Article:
I Know a Man

By David J. Wietersen

I Know a man who has the AlDS virus. I've known him a long time and we have gained a great deal from our deep friendship. It is not easy to accept that he will most likely die in the not too distant future. We all are going to die some time, so I am not sure why this should be so troubling. No one promised us 70-plus years of life. Why then do we often feel cheated if it is otherwise? We hear comments like, "His (or her) life was cut short." Is this really true? How do we know, and why do we try to judge?

Because my friend leads a homosexual life-style, I could say he "played with fire and got burned." That, somehow, might make it easier to accept or put aside, but that would be simplistic at best. He is a very high-quality individual from many other perspectives — more so, perhaps, than many who think and feel themselves superior. Do I have the need or right to judge his need or right to pass through the life he now lives? Possibly we all focus too much attention on our physical bodies and needs — then again where is the balance? Perhaps if we were more compassionate we could see the larger picture.

A further dimension was added when my friend told me that, if their AIDS virus went into the full-blown stage, he and many other friends/acquaintances would most likely kill themselves rather than drag themselves and with them their families and friends through the hell this terrible affliction creates. As an example, abandonment by friends and families is a consistent fact of their experience. I cannot tell you how deeply this unnerved me. I still feel the agitation.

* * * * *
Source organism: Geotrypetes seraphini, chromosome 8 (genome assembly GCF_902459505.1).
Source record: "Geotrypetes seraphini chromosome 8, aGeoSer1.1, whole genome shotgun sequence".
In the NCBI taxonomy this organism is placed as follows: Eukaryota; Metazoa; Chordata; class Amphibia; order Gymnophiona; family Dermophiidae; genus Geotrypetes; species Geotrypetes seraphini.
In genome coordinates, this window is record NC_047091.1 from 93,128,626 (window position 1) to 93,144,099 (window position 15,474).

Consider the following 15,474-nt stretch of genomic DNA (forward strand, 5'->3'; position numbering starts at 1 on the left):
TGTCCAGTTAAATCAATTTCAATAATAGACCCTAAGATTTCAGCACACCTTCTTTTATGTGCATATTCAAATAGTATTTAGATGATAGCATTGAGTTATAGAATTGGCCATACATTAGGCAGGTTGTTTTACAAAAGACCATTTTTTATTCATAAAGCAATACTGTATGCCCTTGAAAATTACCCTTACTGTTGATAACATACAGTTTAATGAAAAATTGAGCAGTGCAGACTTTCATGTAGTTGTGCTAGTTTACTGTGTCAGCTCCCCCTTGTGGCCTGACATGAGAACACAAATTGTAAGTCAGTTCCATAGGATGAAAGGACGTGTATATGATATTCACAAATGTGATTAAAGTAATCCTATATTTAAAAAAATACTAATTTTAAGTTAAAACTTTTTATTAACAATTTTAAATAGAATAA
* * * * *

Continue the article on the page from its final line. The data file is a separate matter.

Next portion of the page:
Life to me is sacred. How could anyone take away what he could not give? I tried every possible approach to change his mind from such a path. But I was neutralized. I felt I had failed. His ironclad resolution was still intact. Feeling empty and numb, I felt despair crushing in on me. Why wasn't my need greater than his? I realized my selfishness in trying to manipulate him to accept my standards — this was the basis for my feeling powerless, my ego.

Also, I realized I had fallen prey to the terrific force/negativity generated by these people's sense of hopelessness, paranoia, and "God is punishing us" type of feelings and thoughts. If we lose hope, we lose all. "There's nothing ennobling about suffering this kind of death," he said to me. "If you were in my shoes and had seen the kind of suffering people go through who have AIDS, you might change your mind." On and on he went, perfectly countering everything I could offer. What remained was the need for unqualified love. I can't live his life for him, neither have I the right to judge harshly his ways. Being a professional lecturer/educator on AIDS gives him a view I don't have.

Maybe, just maybe, his choice to end his life this way may carry more compassion with it than I can see. None of us wants others around us to suffer for our choices. We would spare them that if we could. This is not approval or any form thereof, not at all — it is an attempt at a compassionate acceptance of life as it is.

(From Sunrise magazine, June/July 1987; copyright © 1987 Theosophical University Press)


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